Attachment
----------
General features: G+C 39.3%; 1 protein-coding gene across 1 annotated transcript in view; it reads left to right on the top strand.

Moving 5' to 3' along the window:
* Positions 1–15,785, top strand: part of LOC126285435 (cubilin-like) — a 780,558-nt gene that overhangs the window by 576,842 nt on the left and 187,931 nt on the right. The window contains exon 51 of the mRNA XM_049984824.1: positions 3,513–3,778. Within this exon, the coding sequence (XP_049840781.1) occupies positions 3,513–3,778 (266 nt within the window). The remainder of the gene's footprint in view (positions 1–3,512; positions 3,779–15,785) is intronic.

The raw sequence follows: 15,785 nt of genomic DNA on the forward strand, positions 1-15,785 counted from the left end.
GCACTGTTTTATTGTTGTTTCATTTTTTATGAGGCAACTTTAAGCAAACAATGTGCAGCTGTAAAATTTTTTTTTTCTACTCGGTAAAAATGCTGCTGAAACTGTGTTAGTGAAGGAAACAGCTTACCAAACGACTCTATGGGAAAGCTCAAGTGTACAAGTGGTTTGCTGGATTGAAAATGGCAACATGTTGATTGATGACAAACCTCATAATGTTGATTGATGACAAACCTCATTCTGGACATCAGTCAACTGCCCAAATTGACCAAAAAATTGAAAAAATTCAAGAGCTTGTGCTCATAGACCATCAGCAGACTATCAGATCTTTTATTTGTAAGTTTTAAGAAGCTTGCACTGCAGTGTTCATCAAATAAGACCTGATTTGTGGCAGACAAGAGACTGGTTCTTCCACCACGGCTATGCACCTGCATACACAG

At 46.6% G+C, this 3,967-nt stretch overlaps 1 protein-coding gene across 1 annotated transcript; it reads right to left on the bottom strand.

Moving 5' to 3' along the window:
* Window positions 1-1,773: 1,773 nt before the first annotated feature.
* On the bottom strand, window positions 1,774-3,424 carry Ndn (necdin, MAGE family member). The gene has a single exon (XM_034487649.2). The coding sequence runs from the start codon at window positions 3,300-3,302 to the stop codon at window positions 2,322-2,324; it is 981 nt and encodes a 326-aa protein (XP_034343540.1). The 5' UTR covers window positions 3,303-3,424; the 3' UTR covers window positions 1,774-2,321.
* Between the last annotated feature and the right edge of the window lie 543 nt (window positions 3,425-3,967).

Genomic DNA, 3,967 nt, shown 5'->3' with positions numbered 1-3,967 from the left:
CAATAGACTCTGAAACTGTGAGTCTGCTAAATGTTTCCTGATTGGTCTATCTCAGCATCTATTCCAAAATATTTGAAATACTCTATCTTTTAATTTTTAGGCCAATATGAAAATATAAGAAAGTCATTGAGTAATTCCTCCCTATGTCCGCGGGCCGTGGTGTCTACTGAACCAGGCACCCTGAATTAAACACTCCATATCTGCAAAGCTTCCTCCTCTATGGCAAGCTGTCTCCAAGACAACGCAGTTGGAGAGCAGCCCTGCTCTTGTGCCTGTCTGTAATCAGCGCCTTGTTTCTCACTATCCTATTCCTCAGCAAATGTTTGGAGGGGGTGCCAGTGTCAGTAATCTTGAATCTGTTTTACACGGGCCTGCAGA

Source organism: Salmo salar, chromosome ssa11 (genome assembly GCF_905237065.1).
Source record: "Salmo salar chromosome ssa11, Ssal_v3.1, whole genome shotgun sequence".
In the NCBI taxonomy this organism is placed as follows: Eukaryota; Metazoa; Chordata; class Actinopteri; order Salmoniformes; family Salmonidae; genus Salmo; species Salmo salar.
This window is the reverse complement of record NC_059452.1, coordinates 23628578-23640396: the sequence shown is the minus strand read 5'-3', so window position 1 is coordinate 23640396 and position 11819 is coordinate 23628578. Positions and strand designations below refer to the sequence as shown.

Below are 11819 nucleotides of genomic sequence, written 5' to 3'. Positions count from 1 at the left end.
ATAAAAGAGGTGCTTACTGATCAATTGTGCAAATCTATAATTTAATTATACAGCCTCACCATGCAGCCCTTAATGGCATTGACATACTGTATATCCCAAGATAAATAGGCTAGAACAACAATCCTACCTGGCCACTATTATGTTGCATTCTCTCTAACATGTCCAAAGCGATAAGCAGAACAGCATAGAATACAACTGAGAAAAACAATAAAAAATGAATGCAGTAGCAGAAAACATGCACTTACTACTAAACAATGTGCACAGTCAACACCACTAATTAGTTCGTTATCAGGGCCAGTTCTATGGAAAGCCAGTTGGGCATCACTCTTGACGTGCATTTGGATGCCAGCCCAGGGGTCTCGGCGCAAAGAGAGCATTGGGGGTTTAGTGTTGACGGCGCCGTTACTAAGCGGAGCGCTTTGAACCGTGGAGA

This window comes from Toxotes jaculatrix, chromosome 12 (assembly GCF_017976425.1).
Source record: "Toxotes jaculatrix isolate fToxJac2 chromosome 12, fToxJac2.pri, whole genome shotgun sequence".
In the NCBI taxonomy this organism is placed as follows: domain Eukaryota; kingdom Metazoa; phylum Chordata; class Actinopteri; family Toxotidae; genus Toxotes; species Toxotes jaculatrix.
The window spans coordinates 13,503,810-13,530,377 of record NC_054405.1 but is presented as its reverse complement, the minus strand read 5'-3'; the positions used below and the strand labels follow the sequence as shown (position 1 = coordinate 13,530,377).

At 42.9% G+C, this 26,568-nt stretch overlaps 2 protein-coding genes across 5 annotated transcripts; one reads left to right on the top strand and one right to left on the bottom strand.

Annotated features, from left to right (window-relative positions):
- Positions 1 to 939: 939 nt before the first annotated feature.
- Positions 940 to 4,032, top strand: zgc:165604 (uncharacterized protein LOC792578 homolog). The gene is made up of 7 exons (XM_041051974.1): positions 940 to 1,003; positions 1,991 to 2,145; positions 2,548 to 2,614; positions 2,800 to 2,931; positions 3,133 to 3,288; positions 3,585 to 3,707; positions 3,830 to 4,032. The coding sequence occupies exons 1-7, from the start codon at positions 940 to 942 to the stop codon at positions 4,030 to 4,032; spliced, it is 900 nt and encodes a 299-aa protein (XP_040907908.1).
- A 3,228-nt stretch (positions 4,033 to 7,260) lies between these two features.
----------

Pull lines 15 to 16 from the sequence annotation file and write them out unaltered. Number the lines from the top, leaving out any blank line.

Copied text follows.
In the NCBI taxonomy this organism is placed as follows: Eukaryota; Metazoa; Chordata; class Actinopteri; order Salmoniformes; family Salmonidae; genus Salmo; species Salmo salar.
This window is the reverse complement of record NC_059452.1, coordinates 23628578-23640396: the sequence shown is the minus strand read 5'-3', so window position 1 is coordinate 23640396 and position 11819 is coordinate 23628578. Positions and strand designations below refer to the sequence as shown.